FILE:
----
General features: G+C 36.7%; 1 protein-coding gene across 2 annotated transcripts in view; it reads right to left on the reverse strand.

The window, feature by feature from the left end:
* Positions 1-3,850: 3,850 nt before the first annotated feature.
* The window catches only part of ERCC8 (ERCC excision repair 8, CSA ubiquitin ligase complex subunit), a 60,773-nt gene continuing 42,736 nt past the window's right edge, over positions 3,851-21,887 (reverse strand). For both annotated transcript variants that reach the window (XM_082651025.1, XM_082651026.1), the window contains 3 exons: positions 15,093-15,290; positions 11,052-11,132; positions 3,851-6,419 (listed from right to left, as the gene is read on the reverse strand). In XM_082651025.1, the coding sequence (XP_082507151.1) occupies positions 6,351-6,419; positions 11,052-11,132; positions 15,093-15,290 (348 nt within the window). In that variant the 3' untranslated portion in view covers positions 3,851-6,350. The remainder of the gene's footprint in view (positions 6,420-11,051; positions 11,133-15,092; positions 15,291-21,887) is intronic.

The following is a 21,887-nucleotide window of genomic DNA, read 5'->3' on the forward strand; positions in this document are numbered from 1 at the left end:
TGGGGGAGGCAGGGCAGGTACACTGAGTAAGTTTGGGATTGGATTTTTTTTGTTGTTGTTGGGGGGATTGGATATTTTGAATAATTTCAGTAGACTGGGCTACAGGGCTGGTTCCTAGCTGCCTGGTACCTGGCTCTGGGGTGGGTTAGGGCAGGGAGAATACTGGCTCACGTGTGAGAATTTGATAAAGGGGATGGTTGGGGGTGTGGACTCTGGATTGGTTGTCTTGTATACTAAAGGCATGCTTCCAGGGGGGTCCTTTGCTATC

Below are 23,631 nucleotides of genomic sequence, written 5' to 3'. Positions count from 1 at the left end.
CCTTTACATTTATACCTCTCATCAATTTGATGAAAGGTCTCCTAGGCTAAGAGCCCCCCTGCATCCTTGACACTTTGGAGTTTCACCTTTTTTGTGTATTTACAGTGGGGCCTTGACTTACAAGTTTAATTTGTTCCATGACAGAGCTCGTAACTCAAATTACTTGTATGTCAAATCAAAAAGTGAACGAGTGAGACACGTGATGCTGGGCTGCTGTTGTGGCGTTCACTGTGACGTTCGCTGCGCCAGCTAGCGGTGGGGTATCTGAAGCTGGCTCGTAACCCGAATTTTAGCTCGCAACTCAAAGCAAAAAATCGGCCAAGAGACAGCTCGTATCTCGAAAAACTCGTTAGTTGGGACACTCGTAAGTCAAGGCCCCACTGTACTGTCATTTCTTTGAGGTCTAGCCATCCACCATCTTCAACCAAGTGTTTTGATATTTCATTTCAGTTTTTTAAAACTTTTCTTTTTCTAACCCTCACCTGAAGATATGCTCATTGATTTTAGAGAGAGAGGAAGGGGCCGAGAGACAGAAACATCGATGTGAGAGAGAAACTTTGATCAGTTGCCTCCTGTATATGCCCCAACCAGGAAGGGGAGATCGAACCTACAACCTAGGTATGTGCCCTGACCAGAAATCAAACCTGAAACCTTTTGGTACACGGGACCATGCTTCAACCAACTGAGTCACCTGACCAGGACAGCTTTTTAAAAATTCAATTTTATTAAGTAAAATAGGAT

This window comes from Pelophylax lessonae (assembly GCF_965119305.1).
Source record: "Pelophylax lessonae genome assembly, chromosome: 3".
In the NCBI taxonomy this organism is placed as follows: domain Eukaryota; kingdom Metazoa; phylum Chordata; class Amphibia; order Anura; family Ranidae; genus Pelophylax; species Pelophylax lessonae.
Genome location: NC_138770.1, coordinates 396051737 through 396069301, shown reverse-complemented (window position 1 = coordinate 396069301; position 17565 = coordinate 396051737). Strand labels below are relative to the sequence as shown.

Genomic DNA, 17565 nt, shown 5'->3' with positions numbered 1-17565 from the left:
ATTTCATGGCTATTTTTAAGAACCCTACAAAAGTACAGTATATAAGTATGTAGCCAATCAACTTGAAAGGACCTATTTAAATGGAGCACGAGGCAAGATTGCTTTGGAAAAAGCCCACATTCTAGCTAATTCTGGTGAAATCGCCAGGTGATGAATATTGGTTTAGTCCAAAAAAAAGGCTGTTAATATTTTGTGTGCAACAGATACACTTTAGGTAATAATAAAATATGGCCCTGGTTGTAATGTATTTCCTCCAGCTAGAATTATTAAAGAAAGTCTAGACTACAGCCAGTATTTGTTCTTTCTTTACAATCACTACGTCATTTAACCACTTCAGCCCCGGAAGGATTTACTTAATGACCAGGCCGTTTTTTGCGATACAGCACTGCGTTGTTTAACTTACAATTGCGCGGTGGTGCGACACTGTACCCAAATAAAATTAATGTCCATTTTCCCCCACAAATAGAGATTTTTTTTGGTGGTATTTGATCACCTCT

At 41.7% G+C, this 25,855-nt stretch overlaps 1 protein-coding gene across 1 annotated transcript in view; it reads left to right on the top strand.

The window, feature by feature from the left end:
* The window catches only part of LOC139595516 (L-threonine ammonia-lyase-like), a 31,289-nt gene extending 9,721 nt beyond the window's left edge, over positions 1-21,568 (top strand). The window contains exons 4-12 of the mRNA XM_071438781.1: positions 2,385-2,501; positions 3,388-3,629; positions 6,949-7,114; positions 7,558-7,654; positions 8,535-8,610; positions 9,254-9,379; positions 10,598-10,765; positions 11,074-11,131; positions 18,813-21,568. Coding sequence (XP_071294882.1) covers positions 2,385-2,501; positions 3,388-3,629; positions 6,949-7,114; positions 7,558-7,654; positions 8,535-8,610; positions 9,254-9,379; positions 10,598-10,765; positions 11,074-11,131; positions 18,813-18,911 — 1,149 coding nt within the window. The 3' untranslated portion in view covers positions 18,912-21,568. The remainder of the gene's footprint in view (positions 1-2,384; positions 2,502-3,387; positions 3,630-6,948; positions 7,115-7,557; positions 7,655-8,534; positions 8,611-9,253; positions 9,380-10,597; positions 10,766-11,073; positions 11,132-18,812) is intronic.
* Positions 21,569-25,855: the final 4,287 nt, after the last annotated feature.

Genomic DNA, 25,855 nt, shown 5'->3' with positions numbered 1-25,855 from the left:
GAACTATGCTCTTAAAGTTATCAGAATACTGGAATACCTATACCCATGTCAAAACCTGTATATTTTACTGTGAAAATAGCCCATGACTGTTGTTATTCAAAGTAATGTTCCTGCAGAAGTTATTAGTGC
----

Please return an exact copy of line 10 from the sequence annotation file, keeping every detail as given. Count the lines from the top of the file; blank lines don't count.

Source record: "Pelophylax lessonae genome assembly, chromosome: 3".